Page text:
Orient et al used a decision rule to evaluate men with abdominal pain. The rule was slightly modified by one developed by Wasson et al. The authors are from the University of Arizona.
The decision rule was developed in ambulatory men from the VA System.
(1) pain duration
(2) epigastric pain
(4) pain features
(5) effect of pain on sleep
(6) abdominal and pelvic physical examination findings
(7) occult blood in stool
(9) weight loss
(10) past history
pain for at least 6 months, OR at least 10 previous occurrence of pain
pain for less than 6 months AND less than 10 previous episodes
epigastric pain and tenderness
absent or other findings present
>= 60 years of age
< 60 years of age
pain is constant OR pain is unrelieved by food or medication
pain inconstant AND relieved by food or medication
pain has affected sleep
abdominal and pelvic exam findings
mass, rigidity, rebound, distention, absent bowel sounds or an abnormal liver
stool testing for occult blood
vomiting since pain began
change in weight
unintentional weight loss >= 10 pounds
weight gain or no change or unintentional weight loss < 10 pounds or intentional loss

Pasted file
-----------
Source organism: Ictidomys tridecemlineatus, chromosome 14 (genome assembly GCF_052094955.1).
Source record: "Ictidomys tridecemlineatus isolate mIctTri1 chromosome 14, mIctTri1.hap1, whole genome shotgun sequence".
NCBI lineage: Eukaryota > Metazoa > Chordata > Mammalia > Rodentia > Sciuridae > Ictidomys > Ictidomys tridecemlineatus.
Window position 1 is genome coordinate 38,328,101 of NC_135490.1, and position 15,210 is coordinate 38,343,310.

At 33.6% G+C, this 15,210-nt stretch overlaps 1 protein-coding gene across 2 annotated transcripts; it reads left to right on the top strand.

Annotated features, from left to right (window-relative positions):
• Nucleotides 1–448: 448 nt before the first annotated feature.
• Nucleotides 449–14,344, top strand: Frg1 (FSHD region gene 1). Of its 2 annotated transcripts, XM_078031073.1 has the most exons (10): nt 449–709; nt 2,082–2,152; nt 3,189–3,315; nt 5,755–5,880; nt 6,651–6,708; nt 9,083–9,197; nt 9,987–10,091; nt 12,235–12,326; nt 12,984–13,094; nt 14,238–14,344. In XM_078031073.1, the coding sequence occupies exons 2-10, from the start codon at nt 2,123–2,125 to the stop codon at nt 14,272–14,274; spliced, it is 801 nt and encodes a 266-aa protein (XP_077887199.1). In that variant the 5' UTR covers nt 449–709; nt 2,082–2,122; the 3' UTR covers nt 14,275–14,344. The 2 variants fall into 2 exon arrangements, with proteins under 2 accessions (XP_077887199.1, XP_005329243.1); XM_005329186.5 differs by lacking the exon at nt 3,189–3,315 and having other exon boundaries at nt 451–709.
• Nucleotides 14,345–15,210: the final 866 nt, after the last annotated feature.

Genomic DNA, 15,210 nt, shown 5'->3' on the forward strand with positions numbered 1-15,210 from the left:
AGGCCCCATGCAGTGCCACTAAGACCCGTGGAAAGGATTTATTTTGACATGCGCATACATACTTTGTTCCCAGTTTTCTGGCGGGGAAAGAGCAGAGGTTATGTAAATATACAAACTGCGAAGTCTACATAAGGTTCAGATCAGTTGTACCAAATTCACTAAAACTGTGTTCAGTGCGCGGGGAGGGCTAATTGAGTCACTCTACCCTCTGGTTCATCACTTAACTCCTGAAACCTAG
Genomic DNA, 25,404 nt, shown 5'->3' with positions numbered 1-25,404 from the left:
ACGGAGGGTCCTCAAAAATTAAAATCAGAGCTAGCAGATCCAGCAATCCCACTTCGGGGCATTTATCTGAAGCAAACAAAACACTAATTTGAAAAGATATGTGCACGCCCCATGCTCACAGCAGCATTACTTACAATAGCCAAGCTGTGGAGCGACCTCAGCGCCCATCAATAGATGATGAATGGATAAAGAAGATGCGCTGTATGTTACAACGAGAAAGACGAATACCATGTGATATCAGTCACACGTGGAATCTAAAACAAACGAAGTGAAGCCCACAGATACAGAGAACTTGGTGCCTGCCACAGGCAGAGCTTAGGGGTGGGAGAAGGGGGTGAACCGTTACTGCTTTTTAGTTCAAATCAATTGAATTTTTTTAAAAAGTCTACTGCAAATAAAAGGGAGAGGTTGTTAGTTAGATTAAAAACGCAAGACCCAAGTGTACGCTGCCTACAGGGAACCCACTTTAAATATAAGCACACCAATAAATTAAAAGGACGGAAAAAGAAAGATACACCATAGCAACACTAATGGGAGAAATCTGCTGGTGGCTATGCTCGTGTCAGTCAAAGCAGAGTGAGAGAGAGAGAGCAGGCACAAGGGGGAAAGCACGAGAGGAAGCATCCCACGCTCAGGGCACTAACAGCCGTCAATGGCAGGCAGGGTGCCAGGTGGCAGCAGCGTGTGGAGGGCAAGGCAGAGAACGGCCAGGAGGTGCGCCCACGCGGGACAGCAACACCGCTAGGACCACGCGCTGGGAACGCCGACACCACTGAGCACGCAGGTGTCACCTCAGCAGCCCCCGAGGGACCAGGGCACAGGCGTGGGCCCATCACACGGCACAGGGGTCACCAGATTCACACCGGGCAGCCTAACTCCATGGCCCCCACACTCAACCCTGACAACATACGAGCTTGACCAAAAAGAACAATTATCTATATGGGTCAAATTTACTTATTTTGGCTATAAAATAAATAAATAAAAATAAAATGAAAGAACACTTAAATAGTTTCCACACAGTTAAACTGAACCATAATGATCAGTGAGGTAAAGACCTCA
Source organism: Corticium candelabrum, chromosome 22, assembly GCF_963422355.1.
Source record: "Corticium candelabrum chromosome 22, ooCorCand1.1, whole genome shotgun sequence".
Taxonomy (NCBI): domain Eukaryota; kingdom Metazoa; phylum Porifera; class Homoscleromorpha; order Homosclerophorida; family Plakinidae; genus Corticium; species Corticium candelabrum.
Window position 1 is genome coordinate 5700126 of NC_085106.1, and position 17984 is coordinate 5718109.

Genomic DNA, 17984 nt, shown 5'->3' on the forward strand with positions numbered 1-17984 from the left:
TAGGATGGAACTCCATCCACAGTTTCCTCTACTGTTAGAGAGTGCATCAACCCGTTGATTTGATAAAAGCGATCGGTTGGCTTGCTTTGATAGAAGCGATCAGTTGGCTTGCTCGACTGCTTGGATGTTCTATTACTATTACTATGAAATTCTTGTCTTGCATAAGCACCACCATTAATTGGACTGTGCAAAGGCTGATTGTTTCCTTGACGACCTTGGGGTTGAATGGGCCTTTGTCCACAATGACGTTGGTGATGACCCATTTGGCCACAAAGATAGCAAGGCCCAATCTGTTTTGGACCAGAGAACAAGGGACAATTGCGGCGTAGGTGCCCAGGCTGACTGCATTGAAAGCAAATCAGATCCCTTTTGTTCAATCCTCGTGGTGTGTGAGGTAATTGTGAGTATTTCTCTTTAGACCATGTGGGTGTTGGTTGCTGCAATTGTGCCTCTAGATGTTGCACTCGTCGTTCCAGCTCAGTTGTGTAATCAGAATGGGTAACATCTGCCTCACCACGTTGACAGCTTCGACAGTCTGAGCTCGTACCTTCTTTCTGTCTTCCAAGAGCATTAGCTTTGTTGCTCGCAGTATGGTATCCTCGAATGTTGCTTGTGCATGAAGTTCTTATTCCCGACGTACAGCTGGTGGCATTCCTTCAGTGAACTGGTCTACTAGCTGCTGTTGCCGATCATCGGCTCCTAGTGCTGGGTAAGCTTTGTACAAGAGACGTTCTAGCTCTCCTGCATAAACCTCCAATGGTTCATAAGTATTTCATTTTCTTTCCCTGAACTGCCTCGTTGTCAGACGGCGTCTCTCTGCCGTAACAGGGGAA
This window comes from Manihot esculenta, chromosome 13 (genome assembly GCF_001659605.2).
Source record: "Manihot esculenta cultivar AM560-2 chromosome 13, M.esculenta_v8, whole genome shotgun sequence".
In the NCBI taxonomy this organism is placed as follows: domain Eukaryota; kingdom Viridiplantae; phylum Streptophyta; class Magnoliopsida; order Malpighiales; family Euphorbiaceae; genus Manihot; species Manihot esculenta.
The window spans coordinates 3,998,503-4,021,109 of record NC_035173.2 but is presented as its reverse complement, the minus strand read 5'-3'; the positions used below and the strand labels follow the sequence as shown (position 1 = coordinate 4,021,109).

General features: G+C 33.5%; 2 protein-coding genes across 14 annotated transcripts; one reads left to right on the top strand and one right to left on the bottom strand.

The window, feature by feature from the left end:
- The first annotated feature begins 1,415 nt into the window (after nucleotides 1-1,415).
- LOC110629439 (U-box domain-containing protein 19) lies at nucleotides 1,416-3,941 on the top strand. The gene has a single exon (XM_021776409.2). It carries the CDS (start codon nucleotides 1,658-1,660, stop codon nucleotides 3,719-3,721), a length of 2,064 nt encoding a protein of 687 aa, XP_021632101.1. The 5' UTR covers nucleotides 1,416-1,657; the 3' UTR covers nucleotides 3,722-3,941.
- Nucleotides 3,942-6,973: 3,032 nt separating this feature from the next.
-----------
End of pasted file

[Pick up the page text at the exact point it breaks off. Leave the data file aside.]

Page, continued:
cancer, diverticular disease, pancreatitis, gallstones, or inflammatory bowel disease
• Removal of the gallbladder would seem to reduce the significance of a history of gallbladder disease.
• The time interval for weight loss is unspecified.
total score =
= SUM(points for all parameters) - 5
• A score < 0 indicates a low likelihood of serious disease.
• Patients with peptic ulcer disease may be classified as low risk.
• Diseases outside of the abdomen and pelvis may present with abdominal pain. The score may indicate a low risk for serious abdominal disease yet the patient have a serious disease elsewhere.
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Purpose: To determine if an ambulatory male patient with abdominal pain has potentially serious disease using the decision rule of Orient et al.
Specialty: Gastroenterology, Surgery, general
Objective: clinical diagnosis, including family history for genetics, criteria for diagnosis